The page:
The Check Up is a weekly feature highlighting some of the best, most fascinating, most important, or simply unmissable health, medical, and human stories from around the web. Looking inward If you’re not feeling well, it’s super common to google your symptoms and play Internet Doctor. This has positive and negative consequences, but I have to think that more information about health and the human body is ultimately a good thing. This article will introduce you to a […] See more

Published 2 years ago. Author: Casey Harrigan from Australia's Science Channel
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Scientists take a step closer to poo transplant pills

The success of faecal transplant therapy is determined in large part by similarities between donor and recipient microbial gut populations, research has found. Despite the rapidly increasing popularity of faecal transplants for treating a range of diseases, a study led by Harvard geneticist Christopher Smillie is the first to identify the mechanisms by which the process works. Faecal transplant pretty much involves what the term suggests. Poo from a healthy person is transferred in to […] See more

Published 2 years ago. Author: Andrew Masterson from Australia's Science Channel
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Evidence for refining Alzheimer's treatment after first ever disease reversal in mice

Current drugs used to treat Alzheimer’s disease, BACE1 inhibitors, could be far more effective thanks to new findings from mice experiments. BACE1 enzyme target The drugs target an enzyme called BACE1, which forms a build-up of beta-amyloid peptide in the brain – one of the earliest events in Alzheimer’s disease. By gradually depleting BACE1 in the brains of mice with Alzheimer’s disease, researchers completely reversed the formation of amyloid plaques. This improved the mice’s cognitive […] See more

Published 2 years ago. Author: Casey Harrigan from Australia's Science Channel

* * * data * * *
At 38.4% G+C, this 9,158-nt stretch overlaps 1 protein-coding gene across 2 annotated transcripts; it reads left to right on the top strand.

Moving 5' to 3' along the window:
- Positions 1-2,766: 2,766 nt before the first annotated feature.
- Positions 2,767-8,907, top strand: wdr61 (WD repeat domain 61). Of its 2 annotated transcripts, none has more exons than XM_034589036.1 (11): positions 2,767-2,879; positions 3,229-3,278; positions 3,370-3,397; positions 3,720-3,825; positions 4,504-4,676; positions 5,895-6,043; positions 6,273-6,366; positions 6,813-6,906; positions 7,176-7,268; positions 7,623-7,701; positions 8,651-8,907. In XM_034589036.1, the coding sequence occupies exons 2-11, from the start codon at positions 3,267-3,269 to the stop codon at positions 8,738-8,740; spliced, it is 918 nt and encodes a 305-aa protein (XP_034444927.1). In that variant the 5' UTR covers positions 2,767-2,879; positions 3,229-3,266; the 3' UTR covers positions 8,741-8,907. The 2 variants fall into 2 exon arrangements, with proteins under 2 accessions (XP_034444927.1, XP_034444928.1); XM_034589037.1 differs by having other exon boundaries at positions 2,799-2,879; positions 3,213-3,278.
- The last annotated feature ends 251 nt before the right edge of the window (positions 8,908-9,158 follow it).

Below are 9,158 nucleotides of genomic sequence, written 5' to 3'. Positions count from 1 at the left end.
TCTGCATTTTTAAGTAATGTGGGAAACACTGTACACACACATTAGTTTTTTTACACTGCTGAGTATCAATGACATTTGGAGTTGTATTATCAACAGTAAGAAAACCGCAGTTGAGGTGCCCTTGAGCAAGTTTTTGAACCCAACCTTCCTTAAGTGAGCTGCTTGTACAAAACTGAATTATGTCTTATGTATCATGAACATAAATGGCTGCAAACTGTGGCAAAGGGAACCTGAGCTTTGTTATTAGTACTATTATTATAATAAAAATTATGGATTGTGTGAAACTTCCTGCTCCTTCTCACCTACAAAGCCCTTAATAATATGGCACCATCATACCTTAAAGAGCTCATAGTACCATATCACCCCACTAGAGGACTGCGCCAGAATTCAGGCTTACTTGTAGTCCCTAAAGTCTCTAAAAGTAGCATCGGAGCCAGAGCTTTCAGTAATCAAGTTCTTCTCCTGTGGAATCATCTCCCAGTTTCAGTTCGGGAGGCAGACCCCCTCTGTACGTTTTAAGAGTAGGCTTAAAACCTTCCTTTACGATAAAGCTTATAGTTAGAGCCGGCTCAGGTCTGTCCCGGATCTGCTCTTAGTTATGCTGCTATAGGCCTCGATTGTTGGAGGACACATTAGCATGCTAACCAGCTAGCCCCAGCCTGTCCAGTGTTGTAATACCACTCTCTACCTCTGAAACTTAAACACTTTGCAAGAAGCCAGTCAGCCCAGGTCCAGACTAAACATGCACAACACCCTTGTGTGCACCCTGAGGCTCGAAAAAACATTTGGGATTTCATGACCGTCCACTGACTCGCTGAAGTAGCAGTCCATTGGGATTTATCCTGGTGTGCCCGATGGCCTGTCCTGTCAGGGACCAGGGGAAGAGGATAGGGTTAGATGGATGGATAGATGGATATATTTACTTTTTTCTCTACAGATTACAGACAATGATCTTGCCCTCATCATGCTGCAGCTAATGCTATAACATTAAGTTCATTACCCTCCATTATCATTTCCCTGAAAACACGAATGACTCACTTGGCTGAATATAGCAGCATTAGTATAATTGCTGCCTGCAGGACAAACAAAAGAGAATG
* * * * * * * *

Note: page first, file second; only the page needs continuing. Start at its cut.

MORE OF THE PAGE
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A down-to-Earth journey to 'Mars' gets under way

Four people are about to enter an isolated dome in Hawai’i, cut off from the rest of the world for eight months. We spoke to one of them as she was preparing for the mission. Walking down a street in Hilo, the largest city on the “big island” of Hawai’i, Lisa Stojanovski looks like any other 20-something Australian tourist. To passers-by she could be heading off for a surf at one of the pristine beaches, […] See more

Published 2 years ago. Author: Ben Lewis from Australia's Science Channel
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Transgender woman breastfeeds baby exclusively for six weeks

World’s first reported case of induced lactation in a transgender woman. A transgender mother has been able to breastfeed her child and was the baby’s exclusive source of nourishment for the first six weeks of its life. It is “the first formal report in the medical literature of induced lactation in a transgender woman”, the authors of a report detailing the case say. Breast is best Breastfeeding plays an important immunological, metabolic, and psychosocial role […] See more

Published 2 years ago. Author: Andy Stapleton
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No soldier left behind – how ants look after their wounded

By carrying injured comrades back from termite mound raids and licking their wounds, African Matabele ants decrease fatalities of the injured ants from 80 per cent to 10 per cent. “Medic” behaviour could be unique A research team from Germany has just described this behaviour as potentially unique in the animal kingdom – and certainly, no other insects are known to tend wounds. This species of ant raids termite mounds up to four times a […] See more

Published 2 years ago. Author: Casey Harrigan from Australia's Science Channel
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A third of children in detention in WA have Fetal Alcohol Spectrum Disorder